Thursday, December 24, 2015

[Pri_20151224RAMN] A Coin Problem with Constant Difference

Danny saved some  50-cent coins and  $1-coins in his coin box.  The total value of the  50-cent coins to the total value of the  $1-coins he had was in the ratio  2 : 5.  After  $14  worth of  50-cent coins and an equal value of  $1-coins were added to the coin box, the ratio of the total value of  50-cent coins to the total value of  $1-coins became  5 : 9.  How many coins of each type did Danny have in the end?

     Here is a “Singapore math” coin problem that can be befuddling for kids and even for adults.  To rub salt to the wound (or pour oil to the fire?), the value of a collection of coins is different than its number.  Whilst a $1-coin obviously has a value of one dollar, you would need two 50-cent coins to make up a dollar.

     Notice that after adding  $14  worth of coins to both types of coins,  the difference in the total value of the two types of coins remains the same.  Some people call this a “constant difference” problem.  But how do we exploit this constant difference, when the type of ratio units used in  2 : 5  are most likely not the same as those used in  5 : 9?  Well, we need to bring them to a common unit! [H09]   How?  Read on!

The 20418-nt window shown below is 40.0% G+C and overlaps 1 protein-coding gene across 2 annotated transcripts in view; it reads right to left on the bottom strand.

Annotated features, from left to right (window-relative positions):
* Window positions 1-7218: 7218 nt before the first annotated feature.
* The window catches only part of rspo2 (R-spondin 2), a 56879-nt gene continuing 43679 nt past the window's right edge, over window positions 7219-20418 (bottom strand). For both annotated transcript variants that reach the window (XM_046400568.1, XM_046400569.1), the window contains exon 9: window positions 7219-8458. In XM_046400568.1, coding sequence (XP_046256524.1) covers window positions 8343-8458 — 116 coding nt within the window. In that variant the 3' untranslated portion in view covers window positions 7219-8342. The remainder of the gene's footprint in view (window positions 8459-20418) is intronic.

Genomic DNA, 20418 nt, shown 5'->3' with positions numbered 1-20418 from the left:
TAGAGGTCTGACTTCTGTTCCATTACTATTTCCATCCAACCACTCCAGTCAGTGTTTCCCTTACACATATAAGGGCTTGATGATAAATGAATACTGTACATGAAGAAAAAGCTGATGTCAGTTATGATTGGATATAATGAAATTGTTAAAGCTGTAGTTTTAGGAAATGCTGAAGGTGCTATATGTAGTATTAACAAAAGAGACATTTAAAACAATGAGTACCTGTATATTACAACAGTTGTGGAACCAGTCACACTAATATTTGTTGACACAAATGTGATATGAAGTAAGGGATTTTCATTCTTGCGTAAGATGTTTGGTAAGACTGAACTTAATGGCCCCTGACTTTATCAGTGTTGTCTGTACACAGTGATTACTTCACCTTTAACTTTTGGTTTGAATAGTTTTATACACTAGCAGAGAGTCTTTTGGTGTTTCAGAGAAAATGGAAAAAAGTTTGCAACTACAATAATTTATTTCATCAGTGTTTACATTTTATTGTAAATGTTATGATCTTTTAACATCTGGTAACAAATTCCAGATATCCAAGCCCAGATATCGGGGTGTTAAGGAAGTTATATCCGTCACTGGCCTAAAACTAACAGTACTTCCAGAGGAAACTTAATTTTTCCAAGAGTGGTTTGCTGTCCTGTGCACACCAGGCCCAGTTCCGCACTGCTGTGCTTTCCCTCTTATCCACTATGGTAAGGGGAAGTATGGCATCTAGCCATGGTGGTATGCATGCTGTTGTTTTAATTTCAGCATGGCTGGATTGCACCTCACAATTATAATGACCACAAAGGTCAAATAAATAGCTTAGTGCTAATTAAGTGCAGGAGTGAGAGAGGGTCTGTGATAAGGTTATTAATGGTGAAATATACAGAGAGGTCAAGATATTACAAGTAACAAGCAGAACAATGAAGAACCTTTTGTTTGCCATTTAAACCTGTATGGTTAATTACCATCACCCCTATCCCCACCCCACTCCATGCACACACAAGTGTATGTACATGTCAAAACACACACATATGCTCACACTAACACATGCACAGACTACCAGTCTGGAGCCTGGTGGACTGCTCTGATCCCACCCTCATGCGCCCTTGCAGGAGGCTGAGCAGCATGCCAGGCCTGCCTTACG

Solution   [H02, H06]
Ans: Danny had  54  $1-coins and  60  50¢-coins in the end.

     I am using Distinguished Ratio Units in my presentation.  This makes it clear that the ratio units are of different types.  In the the “before” stage [H06], the difference in the value of the two sets of coins is  3  circle units.  In the the “after” stage, the difference in the value of the two sets of coins is  4  square units.  But we know these two differences refer to the same numerical number.  The Lowest Common Multiple of  3  and  4  is  12.  So both of them must me equal to  12  common units (which I envelop with triangles).  We multiply the numbers inside the circle units by  4  and we multiply the numbers in square units by  3.  I put these multiplications in quotation marks because we are not really changing the numbers of coins.  We are merely changing the type of units used.  I am saying that each square unit is the same as  3  triangle units and each circle unit is the same as  4  triangle units.
     Once we bring everything to common units (triangle units), we can see the  $14  added corresponds to  7  triangle units.  Henceforth the whole problem unravels easily.  [H11, H05]

H02. Use a diagram / model
H04. Look for pattern(s)
H05. Work backwards
H06. Use before-after concept
H09. Restate the problem in another way
H11. Solve part of the problem

Suitable Levels
Primary School Mathematics
* other syllabuses that involve whole numbers and ratios

* any independent learner who is interested

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